Strategy wise, Auburn played mostly man coverage with the corners, with two safeties over top. If Auburn lined up the two receivers on one side, the best two corners (Therezie and Davis) went over there as well. This allowed the offense to pick on Ryan White at times on the other side. White did hotly defend the throws, but shutting down the likes of Emory Blake or a healthy Trovon Reed is a tall order. Loeffler liked to call a lot of quick throws to the flat, and I was pretty impressed with how quickly a variety of corners were there to instantly stop the receiver. We've been hounded out there the past three years by guys catching it and running for 10 or 20 yards.


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Let's celebrate the death of the soft cushion zone!

Unit comments after the jump!

Defensive Line: I have to say that I'm somewhat disappointed in this group. Yes, Dee Ford and Corey Lemonier did wreak havoc in the backfield at times, but they didn't play that much. What was worrisome is that they could be attacked by the tight end and neutralized. I also didn't see tackles collapsing the pocket very often. All of Auburn's quarterbacks moved in the pocket, dodged ends streaking in there, and made throws under pressure.

Linebackers: I enjoyed seeing coverage in the flats. However, this unit does not handle fullback or tight end blocks well at all. Admittedly, they were facing an All-American fullback. It showed. If Jake Holland wasn't blocked, he made some tackles. He seemed to know where he needed to be on most plays. Kris Frost is a fast, strong athletic talent. The reserves at linebacker have a long way to go.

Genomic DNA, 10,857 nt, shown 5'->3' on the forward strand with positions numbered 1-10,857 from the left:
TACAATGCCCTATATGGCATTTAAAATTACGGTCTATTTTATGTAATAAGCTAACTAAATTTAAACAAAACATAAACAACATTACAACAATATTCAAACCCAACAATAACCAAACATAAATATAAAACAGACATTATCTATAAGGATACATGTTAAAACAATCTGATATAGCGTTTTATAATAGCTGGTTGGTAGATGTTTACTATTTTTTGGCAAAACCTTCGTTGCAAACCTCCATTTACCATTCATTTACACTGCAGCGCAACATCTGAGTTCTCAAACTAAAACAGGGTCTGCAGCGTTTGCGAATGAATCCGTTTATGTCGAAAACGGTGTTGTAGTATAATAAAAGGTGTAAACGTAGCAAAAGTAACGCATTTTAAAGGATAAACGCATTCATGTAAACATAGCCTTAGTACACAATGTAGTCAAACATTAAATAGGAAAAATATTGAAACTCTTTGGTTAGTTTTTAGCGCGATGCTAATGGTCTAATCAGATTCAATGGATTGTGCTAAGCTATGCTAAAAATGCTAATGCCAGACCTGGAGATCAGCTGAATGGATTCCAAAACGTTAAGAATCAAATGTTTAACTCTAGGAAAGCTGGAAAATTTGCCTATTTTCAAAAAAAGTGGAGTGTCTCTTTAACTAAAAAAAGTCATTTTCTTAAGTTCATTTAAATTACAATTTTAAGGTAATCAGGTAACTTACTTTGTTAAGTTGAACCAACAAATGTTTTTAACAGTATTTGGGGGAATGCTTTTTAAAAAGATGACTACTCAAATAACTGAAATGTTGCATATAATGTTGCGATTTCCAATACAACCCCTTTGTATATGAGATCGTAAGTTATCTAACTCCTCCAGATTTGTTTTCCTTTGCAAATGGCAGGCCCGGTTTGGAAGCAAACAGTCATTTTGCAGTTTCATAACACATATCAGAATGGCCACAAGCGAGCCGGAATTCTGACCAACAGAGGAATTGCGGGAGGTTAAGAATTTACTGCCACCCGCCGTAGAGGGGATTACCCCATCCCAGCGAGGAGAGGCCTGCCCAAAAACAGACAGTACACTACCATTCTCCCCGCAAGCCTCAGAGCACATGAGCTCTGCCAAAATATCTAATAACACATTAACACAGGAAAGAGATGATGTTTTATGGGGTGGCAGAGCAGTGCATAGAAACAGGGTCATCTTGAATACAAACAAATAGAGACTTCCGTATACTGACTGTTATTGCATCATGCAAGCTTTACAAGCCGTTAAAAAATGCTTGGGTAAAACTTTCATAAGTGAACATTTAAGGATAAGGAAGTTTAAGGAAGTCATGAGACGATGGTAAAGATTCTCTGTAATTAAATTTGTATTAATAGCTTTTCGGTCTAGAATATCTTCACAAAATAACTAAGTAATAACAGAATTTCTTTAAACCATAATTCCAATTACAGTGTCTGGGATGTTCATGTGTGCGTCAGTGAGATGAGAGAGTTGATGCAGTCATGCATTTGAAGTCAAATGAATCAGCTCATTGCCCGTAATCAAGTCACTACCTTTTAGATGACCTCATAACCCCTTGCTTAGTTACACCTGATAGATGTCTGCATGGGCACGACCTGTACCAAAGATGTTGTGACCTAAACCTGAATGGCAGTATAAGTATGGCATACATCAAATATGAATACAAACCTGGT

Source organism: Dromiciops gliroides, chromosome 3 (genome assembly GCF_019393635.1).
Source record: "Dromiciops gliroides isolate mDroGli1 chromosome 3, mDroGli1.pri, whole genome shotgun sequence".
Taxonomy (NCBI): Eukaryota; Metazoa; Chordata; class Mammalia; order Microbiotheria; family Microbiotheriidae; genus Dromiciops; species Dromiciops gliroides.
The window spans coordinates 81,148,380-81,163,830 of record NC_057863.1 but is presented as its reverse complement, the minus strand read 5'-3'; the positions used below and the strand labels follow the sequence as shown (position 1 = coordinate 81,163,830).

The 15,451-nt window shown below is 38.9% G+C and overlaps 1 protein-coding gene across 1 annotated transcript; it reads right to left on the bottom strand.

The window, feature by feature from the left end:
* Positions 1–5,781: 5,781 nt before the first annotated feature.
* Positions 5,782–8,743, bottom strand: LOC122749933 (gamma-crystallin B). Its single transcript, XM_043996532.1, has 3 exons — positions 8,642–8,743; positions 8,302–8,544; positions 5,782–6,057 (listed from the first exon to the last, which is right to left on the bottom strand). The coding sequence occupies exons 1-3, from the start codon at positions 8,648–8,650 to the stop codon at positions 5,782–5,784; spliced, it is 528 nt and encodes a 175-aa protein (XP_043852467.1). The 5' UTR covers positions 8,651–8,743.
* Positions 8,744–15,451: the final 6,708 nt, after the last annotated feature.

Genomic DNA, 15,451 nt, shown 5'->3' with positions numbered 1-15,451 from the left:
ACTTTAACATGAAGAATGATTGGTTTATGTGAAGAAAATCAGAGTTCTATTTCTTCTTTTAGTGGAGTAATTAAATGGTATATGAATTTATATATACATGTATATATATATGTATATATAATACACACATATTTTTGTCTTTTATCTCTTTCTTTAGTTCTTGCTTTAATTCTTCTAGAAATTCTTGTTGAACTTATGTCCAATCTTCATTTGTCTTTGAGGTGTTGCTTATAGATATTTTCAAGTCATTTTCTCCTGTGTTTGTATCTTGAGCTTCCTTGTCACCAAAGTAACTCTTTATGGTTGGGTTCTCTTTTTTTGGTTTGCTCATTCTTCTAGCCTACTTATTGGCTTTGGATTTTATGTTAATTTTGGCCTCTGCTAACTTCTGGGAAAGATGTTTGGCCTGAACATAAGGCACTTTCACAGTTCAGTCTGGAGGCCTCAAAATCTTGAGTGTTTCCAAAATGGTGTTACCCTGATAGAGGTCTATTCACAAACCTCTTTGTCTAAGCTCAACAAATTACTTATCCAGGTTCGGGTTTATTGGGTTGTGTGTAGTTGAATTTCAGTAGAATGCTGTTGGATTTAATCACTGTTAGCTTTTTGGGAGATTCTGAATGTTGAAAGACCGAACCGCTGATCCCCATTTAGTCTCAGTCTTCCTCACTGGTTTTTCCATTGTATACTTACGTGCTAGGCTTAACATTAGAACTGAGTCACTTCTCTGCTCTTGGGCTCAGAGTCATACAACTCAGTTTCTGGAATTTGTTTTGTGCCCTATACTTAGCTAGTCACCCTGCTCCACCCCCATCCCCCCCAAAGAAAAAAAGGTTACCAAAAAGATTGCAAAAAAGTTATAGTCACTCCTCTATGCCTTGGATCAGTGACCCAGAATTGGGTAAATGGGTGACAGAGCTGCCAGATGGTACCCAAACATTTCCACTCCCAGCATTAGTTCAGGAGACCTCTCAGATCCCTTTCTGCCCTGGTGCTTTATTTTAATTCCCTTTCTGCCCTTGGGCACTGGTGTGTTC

Secondary: We've got a stable full of talented defensive backs. There were essentially 3 starters (T'Sharvan Bell, Demetruce McNeal, and Erique Florence) out, and yet this unit made plays all day. With the starting unit, the strategy seemed to be to put Robensen Therezie on the field side, Ryan White on the boundary, and Chris Davis on the slot. The offense tried to work on White, with the most notable pass being a back shoulder fade to Emory Blake. White did as he was taught, though. Can't turn around with no safety help, or you might give up a long TD. Jonathan Mincy made some great tackles, limiting those flat passes severely. His only big bust was letting Trovon Reed get wide open on an out route out of the slot in the second half.

Special Teams: My vote is for Cody Parkey to be healthy this fall. I really did not like the kickoffs on A-Day. I understand the "kick it short and make the tackle" strategy given this year's rule changes. However, it needs to be kicked higher to succeed. The punt coverage team needs to work on downing punts. I'm hoping Quan Bray's opening drop of a kickoff was an aberration. He was pretty sure-handed last season returning punts as a true freshman.